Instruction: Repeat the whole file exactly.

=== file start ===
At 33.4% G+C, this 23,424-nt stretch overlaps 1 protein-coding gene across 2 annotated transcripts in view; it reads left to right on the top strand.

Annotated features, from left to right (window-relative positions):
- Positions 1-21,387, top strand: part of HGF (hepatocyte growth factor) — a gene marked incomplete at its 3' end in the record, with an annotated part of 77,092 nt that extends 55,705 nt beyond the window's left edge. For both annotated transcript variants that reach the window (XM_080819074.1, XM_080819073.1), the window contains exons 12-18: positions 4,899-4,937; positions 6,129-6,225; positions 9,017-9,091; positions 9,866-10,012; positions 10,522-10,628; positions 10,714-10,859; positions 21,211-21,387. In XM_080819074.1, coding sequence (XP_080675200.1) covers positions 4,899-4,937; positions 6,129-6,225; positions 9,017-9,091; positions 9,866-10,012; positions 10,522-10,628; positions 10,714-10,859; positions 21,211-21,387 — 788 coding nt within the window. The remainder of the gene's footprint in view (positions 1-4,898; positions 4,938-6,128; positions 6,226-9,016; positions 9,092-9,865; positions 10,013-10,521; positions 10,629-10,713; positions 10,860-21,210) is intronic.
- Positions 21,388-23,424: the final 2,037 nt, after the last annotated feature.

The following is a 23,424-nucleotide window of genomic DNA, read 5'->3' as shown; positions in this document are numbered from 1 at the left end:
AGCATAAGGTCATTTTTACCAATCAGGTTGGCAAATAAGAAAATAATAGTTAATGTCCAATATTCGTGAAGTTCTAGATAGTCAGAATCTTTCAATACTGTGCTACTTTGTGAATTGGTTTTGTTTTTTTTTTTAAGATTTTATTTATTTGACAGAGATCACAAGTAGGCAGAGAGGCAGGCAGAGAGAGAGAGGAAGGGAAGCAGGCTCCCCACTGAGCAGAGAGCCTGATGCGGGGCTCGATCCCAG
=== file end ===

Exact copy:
At 33.4% G+C, this 23,424-nt stretch overlaps 1 protein-coding gene across 2 annotated transcripts in view; it reads left to right on the top strand.

Annotated features, from left to right (window-relative positions):
- Positions 1-21,387, top strand: part of HGF (hepatocyte growth factor) — a gene marked incomplete at its 3' end in the record, with an annotated part of 77,092 nt that extends 55,705 nt beyond the window's left edge. For both annotated transcript variants that reach the window (XM_080819074.1, XM_080819073.1), the window contains exons 12-18: positions 4,899-4,937; positions 6,129-6,225; positions 9,017-9,091; positions 9,866-10,012; positions 10,522-10,628; positions 10,714-10,859; positions 21,211-21,387. In XM_080819074.1, coding sequence (XP_080675200.1) covers positions 4,899-4,937; positions 6,129-6,225; positions 9,017-9,091; positions 9,866-10,012; positions 10,522-10,628; positions 10,714-10,859; positions 21,211-21,387 — 788 coding nt within the window. The remainder of the gene's footprint in view (positions 1-4,898; positions 4,938-6,128; positions 6,226-9,016; positions 9,092-9,865; positions 10,013-10,521; positions 10,629-10,713; positions 10,860-21,210) is intronic.
- Positions 21,388-23,424: the final 2,037 nt, after the last annotated feature.

The following is a 23,424-nucleotide window of genomic DNA, read 5'->3' as shown; positions in this document are numbered from 1 at the left end:
AGCATAAGGTCATTTTTACCAATCAGGTTGGCAAATAAGAAAATAATAGTTAATGTCCAATATTCGTGAAGTTCTAGATAGTCAGAATCTTTCAATACTGTGCTACTTTGTGAATTGGTTTTGTTTTTTTTTTTAAGATTTTATTTATTTGACAGAGATCACAAGTAGGCAGAGAGGCAGGCAGAGAGAGAGAGGAAGGGAAGCAGGCTCCCCACTGAGCAGAGAGCCTGATGCGGGGCTCGATCCCAG